# Discrete Vectors

Dear all,

I’ve recently stumbled across a series of rendered drawings made with Grasshopper and got particularly interested in this one.

It is made from a combination of components called “Discrete Vectors” (part of the Pufferfish plugin) whose function is to compute “discrete vectors out of continuous or random vector sets”.

I’m not familiar at all with the whole Grasshopper environment/terminology and was hoping that you could help me find an approach to recreate the algorithm used in the picture above. So far the only pieces of information I could find are the descriptions provided on the components’ official page.

In short:

• the visual complexity of the shape comes from the swarming behavior of agents
• the “discrete vectors” components are there to straighten the originally curved path of these agents
• this straightening is achieved by limiting each agent to a range of possible movements

QUESTIONS:

1/ How can the agents draw such homogeneous and uniform curves in the first place ? (linear interpolation ? agents-driven spline ? )

2/ How would you approach the computation of these “discrete vectors” ?

2 Likes

This is interesting. It isn’t totally clear whether the path data should be generated using discrete vectors, or whether the agents could swarm in free space as curves, and their points on their path data could then be snapped-to-grid before being drawn. Those would produce related but different results if every agent shared the same grid (then snapping would collapse paths). If every agent was on a slightly different grid, however, then I suspect (?) the results would be more visually similar.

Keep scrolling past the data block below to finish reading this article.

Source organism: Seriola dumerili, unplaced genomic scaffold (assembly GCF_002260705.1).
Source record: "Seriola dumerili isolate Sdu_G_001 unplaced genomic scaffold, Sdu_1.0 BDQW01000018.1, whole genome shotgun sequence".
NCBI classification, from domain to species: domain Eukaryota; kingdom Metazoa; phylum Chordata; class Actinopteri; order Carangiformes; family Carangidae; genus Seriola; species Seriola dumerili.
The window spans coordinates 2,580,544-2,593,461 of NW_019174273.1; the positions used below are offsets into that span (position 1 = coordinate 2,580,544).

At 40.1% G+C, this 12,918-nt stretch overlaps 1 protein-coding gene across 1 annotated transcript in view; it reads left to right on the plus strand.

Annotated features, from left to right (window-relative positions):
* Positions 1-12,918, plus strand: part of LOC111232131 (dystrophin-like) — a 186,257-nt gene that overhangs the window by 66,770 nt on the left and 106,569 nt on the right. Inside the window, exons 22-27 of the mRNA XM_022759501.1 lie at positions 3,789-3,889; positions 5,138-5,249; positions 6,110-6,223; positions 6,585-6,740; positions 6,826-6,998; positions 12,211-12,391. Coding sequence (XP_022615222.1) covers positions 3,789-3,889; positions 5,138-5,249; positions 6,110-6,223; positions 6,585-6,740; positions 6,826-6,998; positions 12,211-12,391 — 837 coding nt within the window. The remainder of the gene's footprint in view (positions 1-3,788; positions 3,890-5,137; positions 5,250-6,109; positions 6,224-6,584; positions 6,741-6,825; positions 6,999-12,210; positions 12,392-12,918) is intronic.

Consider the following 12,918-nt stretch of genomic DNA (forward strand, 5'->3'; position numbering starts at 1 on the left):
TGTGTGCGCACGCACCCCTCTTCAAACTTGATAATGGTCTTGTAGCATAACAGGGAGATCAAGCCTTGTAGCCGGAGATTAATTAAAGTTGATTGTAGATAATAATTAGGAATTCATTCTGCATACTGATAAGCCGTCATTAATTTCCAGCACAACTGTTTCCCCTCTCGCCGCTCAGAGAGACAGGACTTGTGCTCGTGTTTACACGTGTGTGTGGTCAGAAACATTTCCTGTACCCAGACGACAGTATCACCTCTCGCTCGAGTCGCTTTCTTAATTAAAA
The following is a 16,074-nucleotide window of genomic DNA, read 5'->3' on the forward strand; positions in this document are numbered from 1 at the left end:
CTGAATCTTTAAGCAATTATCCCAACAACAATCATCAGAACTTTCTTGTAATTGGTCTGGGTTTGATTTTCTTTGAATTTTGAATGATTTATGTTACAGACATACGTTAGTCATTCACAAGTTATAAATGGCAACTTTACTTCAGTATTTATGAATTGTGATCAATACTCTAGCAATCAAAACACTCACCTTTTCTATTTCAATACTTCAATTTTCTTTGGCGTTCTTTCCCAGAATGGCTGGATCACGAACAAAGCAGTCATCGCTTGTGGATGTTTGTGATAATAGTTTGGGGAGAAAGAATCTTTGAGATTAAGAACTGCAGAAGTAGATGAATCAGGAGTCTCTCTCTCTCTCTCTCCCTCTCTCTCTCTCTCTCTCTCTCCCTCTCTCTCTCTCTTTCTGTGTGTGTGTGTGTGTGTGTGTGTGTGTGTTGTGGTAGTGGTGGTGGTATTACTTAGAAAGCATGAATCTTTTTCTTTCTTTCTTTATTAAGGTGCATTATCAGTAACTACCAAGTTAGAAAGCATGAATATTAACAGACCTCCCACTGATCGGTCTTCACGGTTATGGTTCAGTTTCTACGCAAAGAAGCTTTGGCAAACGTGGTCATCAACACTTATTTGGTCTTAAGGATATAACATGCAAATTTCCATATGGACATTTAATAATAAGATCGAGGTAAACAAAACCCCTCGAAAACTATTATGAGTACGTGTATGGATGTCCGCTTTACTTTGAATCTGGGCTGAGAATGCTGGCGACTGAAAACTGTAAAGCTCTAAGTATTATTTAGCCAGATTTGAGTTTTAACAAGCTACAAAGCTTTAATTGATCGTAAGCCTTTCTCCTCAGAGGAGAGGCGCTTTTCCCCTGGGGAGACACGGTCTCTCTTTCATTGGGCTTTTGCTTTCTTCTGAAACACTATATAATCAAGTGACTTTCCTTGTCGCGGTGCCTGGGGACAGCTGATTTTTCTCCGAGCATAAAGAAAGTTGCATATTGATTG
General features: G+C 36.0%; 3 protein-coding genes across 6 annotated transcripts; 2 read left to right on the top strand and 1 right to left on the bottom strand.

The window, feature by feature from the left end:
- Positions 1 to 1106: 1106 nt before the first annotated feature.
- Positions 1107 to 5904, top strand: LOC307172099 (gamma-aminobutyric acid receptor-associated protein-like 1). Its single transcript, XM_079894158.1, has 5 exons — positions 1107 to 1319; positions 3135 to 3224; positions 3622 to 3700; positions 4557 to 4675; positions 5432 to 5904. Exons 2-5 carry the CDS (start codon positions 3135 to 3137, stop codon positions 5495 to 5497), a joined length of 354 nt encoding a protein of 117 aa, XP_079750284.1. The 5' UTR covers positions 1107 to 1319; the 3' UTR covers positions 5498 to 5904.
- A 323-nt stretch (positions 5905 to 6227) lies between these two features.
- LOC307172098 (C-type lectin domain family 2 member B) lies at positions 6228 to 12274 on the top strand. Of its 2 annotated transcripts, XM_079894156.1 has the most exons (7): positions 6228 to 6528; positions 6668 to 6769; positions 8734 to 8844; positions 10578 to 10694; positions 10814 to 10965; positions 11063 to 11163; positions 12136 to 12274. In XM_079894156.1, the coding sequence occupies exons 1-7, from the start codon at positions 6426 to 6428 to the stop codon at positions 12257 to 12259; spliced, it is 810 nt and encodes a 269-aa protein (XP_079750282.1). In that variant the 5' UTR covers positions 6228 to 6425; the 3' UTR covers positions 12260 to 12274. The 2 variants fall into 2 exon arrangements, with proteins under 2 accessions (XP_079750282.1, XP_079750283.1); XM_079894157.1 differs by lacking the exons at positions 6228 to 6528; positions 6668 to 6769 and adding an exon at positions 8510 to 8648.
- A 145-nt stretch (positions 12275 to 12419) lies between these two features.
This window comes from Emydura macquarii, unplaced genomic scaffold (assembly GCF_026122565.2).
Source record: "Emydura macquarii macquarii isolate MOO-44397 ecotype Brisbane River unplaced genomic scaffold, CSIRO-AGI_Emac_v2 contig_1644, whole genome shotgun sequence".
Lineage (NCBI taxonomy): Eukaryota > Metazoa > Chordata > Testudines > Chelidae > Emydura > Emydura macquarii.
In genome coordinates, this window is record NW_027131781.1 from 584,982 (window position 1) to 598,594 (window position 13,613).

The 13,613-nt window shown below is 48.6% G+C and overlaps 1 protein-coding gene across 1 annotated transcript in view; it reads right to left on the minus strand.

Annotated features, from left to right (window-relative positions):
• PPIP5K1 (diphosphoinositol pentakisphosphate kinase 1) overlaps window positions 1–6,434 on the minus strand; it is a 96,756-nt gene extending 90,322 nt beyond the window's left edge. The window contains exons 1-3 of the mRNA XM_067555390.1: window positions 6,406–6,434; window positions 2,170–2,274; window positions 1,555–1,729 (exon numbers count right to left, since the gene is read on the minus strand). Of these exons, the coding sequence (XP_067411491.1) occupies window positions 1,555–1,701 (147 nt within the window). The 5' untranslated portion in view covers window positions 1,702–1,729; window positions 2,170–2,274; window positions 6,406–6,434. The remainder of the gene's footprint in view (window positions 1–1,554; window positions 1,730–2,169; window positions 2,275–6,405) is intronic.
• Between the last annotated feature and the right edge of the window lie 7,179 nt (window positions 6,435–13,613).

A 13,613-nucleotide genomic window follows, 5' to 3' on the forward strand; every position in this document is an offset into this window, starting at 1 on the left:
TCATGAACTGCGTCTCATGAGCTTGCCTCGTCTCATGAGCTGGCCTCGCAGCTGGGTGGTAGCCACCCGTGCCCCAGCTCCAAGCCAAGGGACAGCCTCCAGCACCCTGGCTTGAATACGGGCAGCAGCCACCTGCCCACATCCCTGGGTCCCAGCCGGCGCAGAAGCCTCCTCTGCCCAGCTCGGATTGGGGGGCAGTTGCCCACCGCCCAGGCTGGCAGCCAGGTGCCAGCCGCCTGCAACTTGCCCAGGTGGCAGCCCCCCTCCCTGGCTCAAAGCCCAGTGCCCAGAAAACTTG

Here is an example of a simple Path object that can render its point list either as a curve or as “discrete paths” on a grid of arbitrary spacing. It subtracts the % for the snap behavior, which is like `floor()` rather than `round()`.

``````class Path {
float[][] points;

Path() {
}

Path(float[][] points) {
this.points = points;
}

void populate(int count, float dim) {
points = new float[count][];
for (int i=0; i<count; i++) {